FEY AS PALIN: It just goes to show that anyone can be President. …All you have to do is want it.

POEHLER AS CLINTON: (LAUGHS) Yeah, you know, Sarah, looking back, if I could change one thing, I should have wanted it more.

The idea that “all you have to do is want to be a writer and you are one” falls in the same category as “anyone can succeed in America” and “you’re guaranteed a job with a college degree.” They are delusions that people with money keep perpetuating, to the continued frustration of hardworking have-nots: are we not trying hard enough? Do we not want it bad enough?

I know Orlean isn’t saying that “if you want it enough, you’ll be a successful writer and make a boatload of cash.” She’s saying, “if you want it, you already are a writer.” But this means next to nothing in the land of capitalism, household bills, and student loans.

There was a time when writers could make a living for themselves on their talents alone; they didn’t live like royalty, but they got by. But this age of freelancing and adjuncting and the ever-shrinking list of periodicals that publish and pay for original work, especially from emerging writers without a platform, makes that whole “I write for a living” thing seem pretty impossible. Very few places are able (read: willing) to pay writers a living wage, leaving us to piece together a full-time, zero-benefits schedule between community colleges and jobs off Craigslist. And who has the desire to do anything but sleep at the end of that kind of day?

I’m not going to feed you a line of bull that this life is easy or that it even feels worth the trouble every day. Sure, it’s important to believe in yourself. And, yes, even without any viable prospect for a life in which my writing pays for itself, I will continue to write and continue to try. But the longer we deny that money  matters, that being well compensated for our work is as important as the act of creating it is, I don’t see the landscape changing in our favor.

…And in honor of the Ladies of SNL theme: This post was brought to you by Debbie Downer. Womp womp.

debbie

You Should Date An Illiterate Girl

“Nothing less than passion, and perfection, and a life worthy of being storied.”

Damn right.

Thought Catalog

Date a girl who doesn’t read. Find her in the weary squalor of a Midwestern bar. Find her in the smoke, drunken sweat, and varicolored light of an upscale nightclub. Wherever you find her, find her smiling. Make sure that it lingers when the people that are talking to her look away. Engage her with unsentimental trivialities. Use pick-up lines and laugh inwardly. Take her outside when the night overstays its welcome. Ignore the palpable weight of fatigue. Kiss her in the rain under the weak glow of a streetlamp because you’ve seen it in film. Remark at its lack of significance. Take her to your apartment. Dispatch with making love. Fuck her.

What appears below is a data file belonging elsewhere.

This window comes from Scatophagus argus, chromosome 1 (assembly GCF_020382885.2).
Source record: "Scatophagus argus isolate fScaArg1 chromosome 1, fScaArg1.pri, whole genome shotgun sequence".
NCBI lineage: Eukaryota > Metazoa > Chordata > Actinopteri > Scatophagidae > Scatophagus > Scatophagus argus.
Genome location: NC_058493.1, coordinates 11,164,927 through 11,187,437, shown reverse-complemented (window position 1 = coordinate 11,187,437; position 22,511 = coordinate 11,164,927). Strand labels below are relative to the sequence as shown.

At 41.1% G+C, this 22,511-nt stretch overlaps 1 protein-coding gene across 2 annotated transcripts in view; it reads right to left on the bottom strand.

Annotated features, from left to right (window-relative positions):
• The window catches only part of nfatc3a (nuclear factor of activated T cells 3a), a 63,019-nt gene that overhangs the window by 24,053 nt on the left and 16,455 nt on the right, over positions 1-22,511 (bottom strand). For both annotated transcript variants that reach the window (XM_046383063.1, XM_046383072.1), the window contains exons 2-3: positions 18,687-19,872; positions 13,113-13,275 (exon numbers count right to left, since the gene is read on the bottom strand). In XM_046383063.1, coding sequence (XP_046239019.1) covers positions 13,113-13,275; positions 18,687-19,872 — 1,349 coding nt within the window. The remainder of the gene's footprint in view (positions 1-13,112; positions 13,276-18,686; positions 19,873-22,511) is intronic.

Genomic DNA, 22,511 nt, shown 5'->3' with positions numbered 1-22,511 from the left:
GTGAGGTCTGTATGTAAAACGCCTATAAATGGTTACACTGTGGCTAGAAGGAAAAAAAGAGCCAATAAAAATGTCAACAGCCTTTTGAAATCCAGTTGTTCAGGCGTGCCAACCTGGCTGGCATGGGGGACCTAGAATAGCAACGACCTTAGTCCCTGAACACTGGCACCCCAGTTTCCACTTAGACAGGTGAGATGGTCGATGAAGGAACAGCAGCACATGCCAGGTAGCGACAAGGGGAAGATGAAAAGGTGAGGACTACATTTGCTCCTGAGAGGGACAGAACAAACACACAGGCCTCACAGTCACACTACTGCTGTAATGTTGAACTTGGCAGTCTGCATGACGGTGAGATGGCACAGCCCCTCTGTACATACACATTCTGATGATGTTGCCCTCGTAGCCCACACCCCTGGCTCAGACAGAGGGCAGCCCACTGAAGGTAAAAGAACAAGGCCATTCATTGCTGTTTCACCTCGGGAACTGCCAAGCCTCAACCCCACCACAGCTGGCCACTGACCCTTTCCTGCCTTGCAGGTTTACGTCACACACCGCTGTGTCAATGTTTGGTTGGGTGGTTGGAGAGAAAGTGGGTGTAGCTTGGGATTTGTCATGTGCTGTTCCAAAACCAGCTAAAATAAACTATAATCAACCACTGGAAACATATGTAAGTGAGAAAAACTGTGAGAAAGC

Let the anxious contract you’ve unwittingly written evolve slowly and uncomfortably into a relationship. Find shared interests and common ground like sushi, and folk music. Build an impenetrable bastion upon that ground. Make it sacred. Retreat into…

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The write music. #amwriting

I find I often need to get to a place of intense longing or sadness in order to write anything of substance.

Here are a few songs that take me there.

“L’hymne à l’amour” – Edith Piaf

Pretty much anything by Edith works wonders. This one especially.

“If it kills me (Casa Nova Sessions” – Jason Mraz

Unrequited love. If longing runs deeper than that, I don’t wanna know about it.

“Jolene” – CAKE

A genuine jam, a girl taking a chance in the night to break out of her quiet life, out-of-control love. Yeah, yeah.

“Gravity” – John Mayer

I’m usually not a fan, but damn. Keep me where the light is.

“Grey” – Ani DiFranco

…And it’s October 2007 again. (Used only when completely necessary. Knocks the wind out of me for hours.)

What are some of your writing songs? 

THANK YOU: Updates on my open letter

First off: I want to welcome all of my new followers! Thank you so much for taking the time to read my stuff, leave comments, and generally be awesome.

The past forty-eight hours have been surprising and wonderful. It was wild to wake up this morning and see over one hundred new e-mails about the post: likes, comments, follows. And all of this? Yet another gift from How I Met Your Mother. 

You see, it all started with this: a simple post, and a simple tweet:

firstpost

I tagged the creators and cast on a whim, hoping that one of them–ANY of them–would see it. I didn’t expect much, considering the amount of comments they must receive from fans like me.

Well. Not even two hours later:

OMG

I need to point out that this screencap is saved on my computer as “OMG.”

I saw this and couldn’t speak for a moment. My wife, thinking I was reading something awful, just kept yelling “What? What?! WHO DIED?!” Eventually my vocal chords and mental faculties came back online.

A few hours later, CARTER BAYS RETWEETED MY LETTER. I am still in utter disbelief that this happened, but the meteoric rise in followers, retweets, and visits to my blog confirm the facts.

Twenty-four hours passed. My letter had nearly 2,000 views. This is probably small potatoes to most bloggers out there, but my past posts have gotten, like, twenty views, tops…and I’m pretty sure most of those were from me, checking in on different computers. So. Huge deal for this kid.

And then, this happened:

I really need to thank Cheri, the editor, who wrote me this letter. So thoughtful and personal!

I really need to thank Cheri Lucas Rowlands (@cherilucas) who wrote me this letter. So thoughtful and personal!

And yesterday morning, there I was, on the front page of WordPress.

pressed